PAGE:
‘Warren Kanders, You Can’t Hide!’ Protesters March From the Whitney Museum to the Controversial Trustee’s Home
Outside of Kanders's townhouse, activists pledged: "We'll be back."
“Warren Kanders, you can’t hide! We charge you with genocide!”
A group of about 200 protesters chanted that phrase last night while marching from the Whitney Museum of American Art to the home of the controversial vice chairman of the museum’s board, Warren Kanders, a short walk away in New York’s West Village.
The activists are demanding that Kanders be removed from the museum’s board because he owns Safariland, a company that makes munitions for police and military forces. The company also manufactures tear gas that has been used on migrants at the US-Mexico border, as well as protesters at Standing Rock and pro-Palestinian demonstrators, according to the activists. Safariland’s tear gas canisters were also spotted in Ferguson during the riots over a police officer’s killing of unarmed black teenager Michael Brown.
The protest was timed to coincide with Friday’s opening of the Whitney Biennial, lending high visibility to the final in a nine-week series of protests at the museum organized by groups including Decolonize This Place, Chinatown Art Brigade, Within Our Lifetime, and others.
For an hour, speakers in the lobby raised issues ranging from the links between art galleries and gentrification on New York’s Lower East Side to Israel’s treatment of pro-Palestinian protesters. Then the group set out for Kanders’s home, a destination that was revealed to the protesters only upon arrival.
“This is where the motherfucker lives!” screamed Shellynne Rodriguez, one of the group’s leaders. Some protesters carried a six-foot-tall replica of a tear gas canister, complete with mist pouring out of the top, to Kanders’s doorstep.
Kanders’s home was once described in Architectural Digest as an “art-filled sanctuary,” filled with works by artists such as Yayoi Kusama, Jeff Koons, and Laura Owens. But protesters warned Kanders (and his neighbors) in thundering chants that echoed through the Village’s narrow streets that even in that sanctuary they would not get much sleep until Kanders quits the board or is removed.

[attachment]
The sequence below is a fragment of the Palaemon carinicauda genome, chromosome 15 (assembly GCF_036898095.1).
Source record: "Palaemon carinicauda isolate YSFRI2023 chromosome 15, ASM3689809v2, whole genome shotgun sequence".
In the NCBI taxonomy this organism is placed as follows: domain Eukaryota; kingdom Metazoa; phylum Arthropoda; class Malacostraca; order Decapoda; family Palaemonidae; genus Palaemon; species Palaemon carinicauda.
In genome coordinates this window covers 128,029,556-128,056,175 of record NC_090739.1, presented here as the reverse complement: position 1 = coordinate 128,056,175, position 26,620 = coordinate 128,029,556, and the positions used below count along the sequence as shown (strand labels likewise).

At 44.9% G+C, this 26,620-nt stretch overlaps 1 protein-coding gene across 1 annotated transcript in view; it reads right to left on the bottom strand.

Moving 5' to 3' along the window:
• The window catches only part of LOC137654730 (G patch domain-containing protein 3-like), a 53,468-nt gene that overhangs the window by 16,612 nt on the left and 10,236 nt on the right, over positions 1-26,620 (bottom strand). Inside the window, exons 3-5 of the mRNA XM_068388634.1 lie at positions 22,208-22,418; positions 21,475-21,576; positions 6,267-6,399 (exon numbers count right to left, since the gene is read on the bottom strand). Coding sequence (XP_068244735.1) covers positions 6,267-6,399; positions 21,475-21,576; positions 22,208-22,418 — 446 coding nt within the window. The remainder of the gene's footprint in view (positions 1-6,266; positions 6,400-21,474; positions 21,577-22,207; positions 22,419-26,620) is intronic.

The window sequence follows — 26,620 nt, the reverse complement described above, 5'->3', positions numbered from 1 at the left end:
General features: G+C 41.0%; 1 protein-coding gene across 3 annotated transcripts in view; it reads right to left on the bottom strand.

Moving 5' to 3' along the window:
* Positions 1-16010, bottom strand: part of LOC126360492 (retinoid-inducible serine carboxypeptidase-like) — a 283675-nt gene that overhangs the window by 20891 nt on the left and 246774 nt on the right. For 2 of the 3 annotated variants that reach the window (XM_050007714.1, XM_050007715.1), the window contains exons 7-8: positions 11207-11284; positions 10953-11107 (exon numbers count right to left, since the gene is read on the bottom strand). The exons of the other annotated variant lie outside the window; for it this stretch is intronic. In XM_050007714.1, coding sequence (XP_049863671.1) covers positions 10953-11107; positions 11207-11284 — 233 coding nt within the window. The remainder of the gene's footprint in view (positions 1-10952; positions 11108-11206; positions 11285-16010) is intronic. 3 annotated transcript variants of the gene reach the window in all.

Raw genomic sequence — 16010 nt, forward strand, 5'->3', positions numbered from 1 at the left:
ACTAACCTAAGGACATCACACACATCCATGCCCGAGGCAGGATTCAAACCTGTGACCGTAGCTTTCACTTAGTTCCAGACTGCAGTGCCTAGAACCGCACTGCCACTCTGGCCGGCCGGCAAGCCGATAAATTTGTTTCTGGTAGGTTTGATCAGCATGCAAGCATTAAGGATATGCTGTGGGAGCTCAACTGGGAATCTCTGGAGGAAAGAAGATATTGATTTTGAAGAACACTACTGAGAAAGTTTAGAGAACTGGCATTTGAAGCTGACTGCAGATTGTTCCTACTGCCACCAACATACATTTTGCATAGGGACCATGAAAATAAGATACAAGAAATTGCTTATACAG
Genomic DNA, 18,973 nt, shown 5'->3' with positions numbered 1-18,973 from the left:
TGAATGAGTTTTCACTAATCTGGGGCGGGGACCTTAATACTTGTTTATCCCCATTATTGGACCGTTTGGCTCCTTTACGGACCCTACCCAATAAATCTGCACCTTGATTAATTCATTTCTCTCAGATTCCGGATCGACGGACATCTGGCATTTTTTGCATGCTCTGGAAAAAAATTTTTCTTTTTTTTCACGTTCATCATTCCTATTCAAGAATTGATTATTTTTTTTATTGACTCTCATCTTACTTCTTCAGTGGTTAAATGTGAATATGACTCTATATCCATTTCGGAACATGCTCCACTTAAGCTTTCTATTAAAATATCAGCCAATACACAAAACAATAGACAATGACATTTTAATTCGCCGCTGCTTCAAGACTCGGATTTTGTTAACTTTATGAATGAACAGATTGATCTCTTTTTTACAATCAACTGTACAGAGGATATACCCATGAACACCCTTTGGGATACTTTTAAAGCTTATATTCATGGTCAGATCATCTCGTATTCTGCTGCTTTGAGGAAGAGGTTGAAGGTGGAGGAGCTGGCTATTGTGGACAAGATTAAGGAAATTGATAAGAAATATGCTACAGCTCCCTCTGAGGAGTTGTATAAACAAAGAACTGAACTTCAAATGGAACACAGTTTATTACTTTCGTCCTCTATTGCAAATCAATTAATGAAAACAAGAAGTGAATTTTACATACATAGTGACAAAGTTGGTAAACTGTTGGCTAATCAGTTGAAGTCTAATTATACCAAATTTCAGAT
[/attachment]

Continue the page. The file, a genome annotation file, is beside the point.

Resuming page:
Protests and calls for Kanders’s departure have been ongoing for months. Following a report in Hyperallergic about Kanders’s ownership of Safariland, museum staff wrote an open letter to director Adam Weinberg asking that he consider removing Kanders from the board.
Weinberg responded with a letter pointing out that museum staff do not hire board members. Kanders also replied in a letter, writing “I am not the problem the authors of the letter seek to solve,” and adding that “the politicization of every aspect of public life, including commercial organizations and cultural institutions, is not productive or healthy.”
Kanders was in attendance at the VIP opening of the biennial on Tuesday night, but at least one artist was conspicuously absent. Chicago artist Michael Rakowitz declined an invitation to participate in the exhibition because of what he terms “toxic philanthropy.” Meanwhile, the collective Forensic Architecture created a work for the show that uses machine learning to identify instances when Safariland’s “less lethal” munitions are deployed during the span of the exhibition.
The mood was jubilant and defiant outside of Kanders’s home, where demonstrators called him “an enemy of the people,” echoing a notorious accusation by Donald Trump against the media.
“Fuck Safariland and fuck your tear gas!” they screamed. “Fuck Warren Kanders!” “This is for Ferguson!” “Your time is up!” “We are here for you!”
Protestors said that this fall is the “deadline” for the museum to remove Kanders from its board. “We could have shut the museum down today,” one poster read, but added that organizers were offering the institution “a final window to do the right thing.” But if Kanders remains, the poster warns, “our tactics will escalate further.”
Around 9 p.m., after two hours of chanting and marching, as the sky spat down a few drops of rain, the group wrapped things up with whoops and hollers and a promise: “We’ll be back.”
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